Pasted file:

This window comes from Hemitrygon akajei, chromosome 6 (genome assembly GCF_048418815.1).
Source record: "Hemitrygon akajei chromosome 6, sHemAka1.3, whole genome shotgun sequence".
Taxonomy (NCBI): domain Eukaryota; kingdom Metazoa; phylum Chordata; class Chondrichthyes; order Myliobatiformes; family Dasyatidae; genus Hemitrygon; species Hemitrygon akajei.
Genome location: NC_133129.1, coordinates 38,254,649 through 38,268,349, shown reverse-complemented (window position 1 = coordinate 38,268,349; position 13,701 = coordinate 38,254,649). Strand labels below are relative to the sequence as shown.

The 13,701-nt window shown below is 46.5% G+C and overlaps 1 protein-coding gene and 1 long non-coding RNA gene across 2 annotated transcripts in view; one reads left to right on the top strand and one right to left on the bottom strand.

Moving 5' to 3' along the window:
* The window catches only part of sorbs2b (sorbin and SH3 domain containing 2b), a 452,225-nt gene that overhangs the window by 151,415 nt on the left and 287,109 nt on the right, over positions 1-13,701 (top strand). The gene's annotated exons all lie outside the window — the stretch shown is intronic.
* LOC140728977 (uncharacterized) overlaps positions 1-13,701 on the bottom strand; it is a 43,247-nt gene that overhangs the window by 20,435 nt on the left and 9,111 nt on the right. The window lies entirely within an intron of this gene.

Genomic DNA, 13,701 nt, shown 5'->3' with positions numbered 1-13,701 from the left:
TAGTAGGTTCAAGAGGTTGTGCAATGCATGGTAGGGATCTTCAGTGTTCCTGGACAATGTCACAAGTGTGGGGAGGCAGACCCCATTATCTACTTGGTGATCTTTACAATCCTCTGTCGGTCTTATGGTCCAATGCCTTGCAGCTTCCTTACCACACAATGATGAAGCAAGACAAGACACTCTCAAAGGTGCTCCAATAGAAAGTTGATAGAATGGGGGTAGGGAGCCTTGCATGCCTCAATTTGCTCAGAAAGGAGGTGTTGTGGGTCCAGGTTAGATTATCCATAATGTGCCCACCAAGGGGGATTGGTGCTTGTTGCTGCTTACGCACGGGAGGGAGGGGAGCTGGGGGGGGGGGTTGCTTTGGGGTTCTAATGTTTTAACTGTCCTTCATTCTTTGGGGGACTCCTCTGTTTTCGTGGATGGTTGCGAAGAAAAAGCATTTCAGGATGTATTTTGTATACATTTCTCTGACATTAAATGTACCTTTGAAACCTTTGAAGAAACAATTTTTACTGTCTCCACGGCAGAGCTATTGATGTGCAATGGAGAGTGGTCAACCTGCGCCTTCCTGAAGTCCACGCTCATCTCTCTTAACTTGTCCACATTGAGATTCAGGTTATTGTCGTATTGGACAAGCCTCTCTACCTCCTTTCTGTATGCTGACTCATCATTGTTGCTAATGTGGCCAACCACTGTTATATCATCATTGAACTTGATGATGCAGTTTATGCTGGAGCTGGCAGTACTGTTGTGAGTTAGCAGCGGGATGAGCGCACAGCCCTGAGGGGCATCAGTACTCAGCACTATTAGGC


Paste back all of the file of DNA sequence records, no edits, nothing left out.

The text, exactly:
This window comes from Hemitrygon akajei, chromosome 6 (genome assembly GCF_048418815.1).
Source record: "Hemitrygon akajei chromosome 6, sHemAka1.3, whole genome shotgun sequence".
Taxonomy (NCBI): domain Eukaryota; kingdom Metazoa; phylum Chordata; class Chondrichthyes; order Myliobatiformes; family Dasyatidae; genus Hemitrygon; species Hemitrygon akajei.
Genome location: NC_133129.1, coordinates 38,254,649 through 38,268,349, shown reverse-complemented (window position 1 = coordinate 38,268,349; position 13,701 = coordinate 38,254,649). Strand labels below are relative to the sequence as shown.

The 13,701-nt window shown below is 46.5% G+C and overlaps 1 protein-coding gene and 1 long non-coding RNA gene across 2 annotated transcripts in view; one reads left to right on the top strand and one right to left on the bottom strand.

Moving 5' to 3' along the window:
* The window catches only part of sorbs2b (sorbin and SH3 domain containing 2b), a 452,225-nt gene that overhangs the window by 151,415 nt on the left and 287,109 nt on the right, over positions 1-13,701 (top strand). The gene's annotated exons all lie outside the window — the stretch shown is intronic.
* LOC140728977 (uncharacterized) overlaps positions 1-13,701 on the bottom strand; it is a 43,247-nt gene that overhangs the window by 20,435 nt on the left and 9,111 nt on the right. The window lies entirely within an intron of this gene.

Genomic DNA, 13,701 nt, shown 5'->3' with positions numbered 1-13,701 from the left:
TAGTAGGTTCAAGAGGTTGTGCAATGCATGGTAGGGATCTTCAGTGTTCCTGGACAATGTCACAAGTGTGGGGAGGCAGACCCCATTATCTACTTGGTGATCTTTACAATCCTCTGTCGGTCTTATGGTCCAATGCCTTGCAGCTTCCTTACCACACAATGATGAAGCAAGACAAGACACTCTCAAAGGTGCTCCAATAGAAAGTTGATAGAATGGGGGTAGGGAGCCTTGCATGCCTCAATTTGCTCAGAAAGGAGGTGTTGTGGGTCCAGGTTAGATTATCCATAATGTGCCCACCAAGGGGGATTGGTGCTTGTTGCTGCTTACGCACGGGAGGGAGGGGAGCTGGGGGGGGGGGTTGCTTTGGGGTTCTAATGTTTTAACTGTCCTTCATTCTTTGGGGGACTCCTCTGTTTTCGTGGATGGTTGCGAAGAAAAAGCATTTCAGGATGTATTTTGTATACATTTCTCTGACATTAAATGTACCTTTGAAACCTTTGAAGAAACAATTTTTACTGTCTCCACGGCAGAGCTATTGATGTGCAATGGAGAGTGGTCAACCTGCGCCTTCCTGAAGTCCACGCTCATCTCTCTTAACTTGTCCACATTGAGATTCAGGTTATTGTCGTATTGGACAAGCCTCTCTACCTCCTTTCTGTATGCTGACTCATCATTGTTGCTAATGTGGCCAACCACTGTTATATCATCATTGAACTTGATGATGCAGTTTATGCTGGAGCTGGCAGTACTGTTGTGAGTTAGCAGCGGGATGAGCGCACAGCCCTGAGGGGCATCAGTACTCAGCACTATTAGGC